On a beautiful early summer weekend afternoon, I decided to take a dérive (an unplanned walk through an urban environment) in Greenwich Village. Getting off the 4 at Union Square meant being immediately immersed in a hub of activity – on this day, an extensive pet adoption event, but on other days, Greenmarkets, or a rally for political or social justice causes. Passing by the usual assortment of street performers (of note on this day was a group of older men performing 1950’s doo wop songs), I headed down University Place. Originally part of Wooster Street, this short stretch (from Washington Square to 14th Street) was renamed University Place a year after New York University was founded in 1838. Although the street is packed with places to eat and drink, I found myself magnetically drawn to Washington Square Park, beckoning to me a few blocks to the south.
Although all the surrounding blocks are named after the Square itself (Washington Square North, South, East and West), it is more helpful to think of the park as being bordered by Waverly Place and 4th Street to the north and south, and University Place and MacDougal Street to the east and west. Once a cemetery, and in fact the place that yellow fever victims were buried in the early 1800’s to contain the spread of the disease, in 1826 the square was leveled and turned into a militia parade ground. By the 1830’s, the city’s populace had begun to expand from the southernmost tip of Manhattan, and the Georgian revival homes along Washington Square North date from these times.
In 1889, a temporary arch was constructed in the park to commemorate the centennial of George Washington’s inauguration, followed in 1892 by the permanent Stanford White-designed arch that dominates the north end of the park today. Clearly inspired by the Arc d’Triomphe in Paris, it stands 77 feet tall. The two statues of George Washington visible on the north side were added later, in 1918. On the day I was there, a man played a grand piano (in hopes of tips, of course) just under the arch – I wish now I had asked him how he gets the piano to that spot and away again (and are the tips sufficient to be worth it?).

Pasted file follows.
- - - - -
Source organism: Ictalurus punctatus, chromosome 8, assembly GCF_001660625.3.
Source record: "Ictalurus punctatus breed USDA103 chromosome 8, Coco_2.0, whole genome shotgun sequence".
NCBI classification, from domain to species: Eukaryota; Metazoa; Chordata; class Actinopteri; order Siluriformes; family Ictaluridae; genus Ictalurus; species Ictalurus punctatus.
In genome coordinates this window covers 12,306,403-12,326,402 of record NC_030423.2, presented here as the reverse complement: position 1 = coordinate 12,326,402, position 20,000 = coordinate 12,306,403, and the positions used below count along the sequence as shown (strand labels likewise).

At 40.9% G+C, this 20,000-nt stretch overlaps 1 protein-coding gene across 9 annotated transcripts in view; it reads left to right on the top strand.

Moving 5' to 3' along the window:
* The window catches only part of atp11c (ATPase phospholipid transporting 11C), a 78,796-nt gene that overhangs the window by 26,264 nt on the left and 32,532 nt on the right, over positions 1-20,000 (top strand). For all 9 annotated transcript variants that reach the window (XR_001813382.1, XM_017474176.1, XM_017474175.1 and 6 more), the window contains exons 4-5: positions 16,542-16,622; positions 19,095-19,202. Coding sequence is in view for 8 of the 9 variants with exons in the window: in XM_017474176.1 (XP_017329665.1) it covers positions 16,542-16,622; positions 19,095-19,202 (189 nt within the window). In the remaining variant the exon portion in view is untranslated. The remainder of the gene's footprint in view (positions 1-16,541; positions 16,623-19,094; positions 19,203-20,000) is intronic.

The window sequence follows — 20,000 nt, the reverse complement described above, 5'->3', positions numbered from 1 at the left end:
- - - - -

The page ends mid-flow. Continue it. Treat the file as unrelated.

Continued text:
Washington Square Park is not truly a park that glorifies nature (most of it is paved over), but is more an urban park that encourages people to gather. On most days, but particularly on weekend days in warmer months, it is impossible to be in the park without experiencing several street performers. On this day, a woman was creating enormous bubble displays to the delight of several children, and in the drained fountain in the center of the park, a group of acrobats performed an elaborate show along with crowd participation. It is certainly possible to relax here and imagine Mark Twain and Robert Louis Stevenson discussing the joys of fame (as they did, according to Twain), but I find that Washington Square Park is more energizing that relaxing. Greenwich Village deserves several different dérives, since it varies dramatically from the surreal small town quiet of Washington Mews just one block north of the square, to bustling Bleecker Street, and runs the gamut between. Washington Square Park is certainly Greenwich Village’s hub, however, and always an entertaining way for residents and visitors alike to spend time and feel a part of this vibrant neighborhood.